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Sample Article from the May-June 2013 Issue:
Paid-in-Kind Interest in ESOP TransactionsBy Mary Josephs and Neal Hawkins, Verit Advisors
In the earlier years of ESOPs, particularly before the advent of S corporation ESOPs, sellers bridged the gap between the company's enterprise value and its debt capacity by doing transactions in which the ESOP acquired only some percentage of the shares. The size of the ESOP could more or less be determined by debt capacity.
While executing a smaller ESOP remains a solid strategy, many companies are now evaluating the feasibility of becoming 100% ESOP-owned in a single transaction. It is very improbable to finance a non-ESOP company electing to pursue a 100% ESOP entirely with third-party debt, so ESOP transactions now often involve having the selling shareholder provide financing through a deeply subordinated note.
For the note holder, the all-in return comes from two separate components: interest and warrants. The interest is the fixed part of the return, while the warrant provides a variable and more risky return, as it is tied to the future equity growth. This article focuses on the interest portion of the note, and specifically on the implication of interest that is paid in kind.
Paid-in-kind (PIK) interest is interest that is accrued to the principal instead of being paid in cash. In other words, PIK interest is added to the outstanding loan balance and is paid at maturity. PIK interest is commonly used to provide a company with cash flow flexibility, minimizing the required cash need on the company in the near-term in exchange for payment at a later period. PIK interest can apply either to the entire rate charged or, more frequently, to a portion of the interest. For example, an interest rate on a seller note might be 10%, of which 3% is cash and 7% is PIK.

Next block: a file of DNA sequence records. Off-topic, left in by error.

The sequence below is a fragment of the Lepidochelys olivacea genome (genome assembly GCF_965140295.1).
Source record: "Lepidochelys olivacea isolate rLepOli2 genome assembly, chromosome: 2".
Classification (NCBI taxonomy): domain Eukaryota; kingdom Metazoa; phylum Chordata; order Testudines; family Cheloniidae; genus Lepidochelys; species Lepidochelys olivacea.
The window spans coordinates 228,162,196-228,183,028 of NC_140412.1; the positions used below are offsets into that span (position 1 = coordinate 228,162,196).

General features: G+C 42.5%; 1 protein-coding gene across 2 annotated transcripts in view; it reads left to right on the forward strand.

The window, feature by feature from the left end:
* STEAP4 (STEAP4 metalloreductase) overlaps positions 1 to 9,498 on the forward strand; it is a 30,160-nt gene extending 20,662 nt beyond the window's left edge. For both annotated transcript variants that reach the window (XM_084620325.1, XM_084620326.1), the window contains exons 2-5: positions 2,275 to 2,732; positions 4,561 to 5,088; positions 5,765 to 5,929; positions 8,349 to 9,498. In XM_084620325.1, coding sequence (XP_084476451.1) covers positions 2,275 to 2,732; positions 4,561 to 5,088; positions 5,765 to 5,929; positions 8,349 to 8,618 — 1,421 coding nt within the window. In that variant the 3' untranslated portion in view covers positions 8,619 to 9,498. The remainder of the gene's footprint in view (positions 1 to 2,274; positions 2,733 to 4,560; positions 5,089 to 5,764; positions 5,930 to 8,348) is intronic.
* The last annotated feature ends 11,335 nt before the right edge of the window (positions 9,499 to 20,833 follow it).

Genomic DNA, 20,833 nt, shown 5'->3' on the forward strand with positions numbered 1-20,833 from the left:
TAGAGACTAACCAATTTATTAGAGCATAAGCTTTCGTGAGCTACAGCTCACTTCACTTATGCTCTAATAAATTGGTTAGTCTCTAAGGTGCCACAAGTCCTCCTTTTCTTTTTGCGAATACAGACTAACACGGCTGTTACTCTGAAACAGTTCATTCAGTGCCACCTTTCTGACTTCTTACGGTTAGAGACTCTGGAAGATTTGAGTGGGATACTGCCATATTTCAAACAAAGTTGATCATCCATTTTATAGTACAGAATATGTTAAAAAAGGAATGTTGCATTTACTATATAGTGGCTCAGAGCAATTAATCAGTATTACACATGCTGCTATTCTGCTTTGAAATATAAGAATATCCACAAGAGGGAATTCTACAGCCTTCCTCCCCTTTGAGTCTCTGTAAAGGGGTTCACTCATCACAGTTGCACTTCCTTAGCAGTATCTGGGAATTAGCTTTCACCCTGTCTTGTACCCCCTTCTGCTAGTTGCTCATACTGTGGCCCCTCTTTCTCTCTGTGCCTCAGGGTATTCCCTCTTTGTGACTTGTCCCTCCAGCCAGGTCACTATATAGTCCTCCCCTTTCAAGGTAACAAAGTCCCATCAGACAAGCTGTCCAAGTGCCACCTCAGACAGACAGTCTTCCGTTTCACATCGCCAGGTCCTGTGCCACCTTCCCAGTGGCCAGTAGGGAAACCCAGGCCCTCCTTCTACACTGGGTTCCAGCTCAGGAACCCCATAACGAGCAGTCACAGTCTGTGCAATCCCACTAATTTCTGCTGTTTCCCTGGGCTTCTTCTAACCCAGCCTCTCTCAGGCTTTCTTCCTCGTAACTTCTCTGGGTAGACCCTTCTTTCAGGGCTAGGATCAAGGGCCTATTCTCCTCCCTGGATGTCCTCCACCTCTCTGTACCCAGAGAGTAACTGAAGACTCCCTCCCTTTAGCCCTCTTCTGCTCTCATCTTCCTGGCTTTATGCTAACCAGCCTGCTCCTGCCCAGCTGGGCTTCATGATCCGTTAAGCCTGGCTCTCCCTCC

While the increased flexibility of using PIK interest over traditional current-pay interest is attractive, it does come at a cost to the company and the selling shareholder. The company should understand, through longer-term capital analysis, the total cost that can, unfettered, exceed the future debt capacity of the company, suppress value accretion for the ESOP, and ultimately force a sale or liquidation. The figure below shows the impact of compounding interest from PIK interest compared to cash interest over a 10-year period.
The figure below shows that over a 10-year period the 7% PIK interest will compound dramatically, with the balance of the seller note increasing from $10 million to more than $18.4 million. To provide some context, if the PIK rate were increased by 3% to 10%, the principal balance of the seller note would grow to $23.6 million, more than 2.4 times the original seller note balance for the 10-year period. This is the power of compounding interest that needs to be considered when using PIK interest.
If PIK interest is 7% and cash interest is at 3%, over a 10-year period payments will amount to $13.8 million ($9.67 million in PIK interest and $4.14 million in cash interest). That is $3.8 million more than the cumulative cash interest paid would be with a 10% straight cash interest payment. The additional $3.8 million might not seem like a lot at first blush, but that is value not being allocated to ESOP participant accounts. A trustee will also calculate the effective interest rate (or the annual interest rate based upon the total amount of interest over the life of the loan) for the loan based upon the total amount of cash and PIK interest paid, which in this case would have been 13.8%.
Companies should understand and weigh the benefits and considerations of using PIK interest with a seller note. If a default occurs, a senior lender will require any cash interest paid on the seller financing to instead be paid in PIK until such time as the borrower emerges from default. Absent care and thoughtful planning at the outset, PIK interest could significantly decrease ESOP benefits.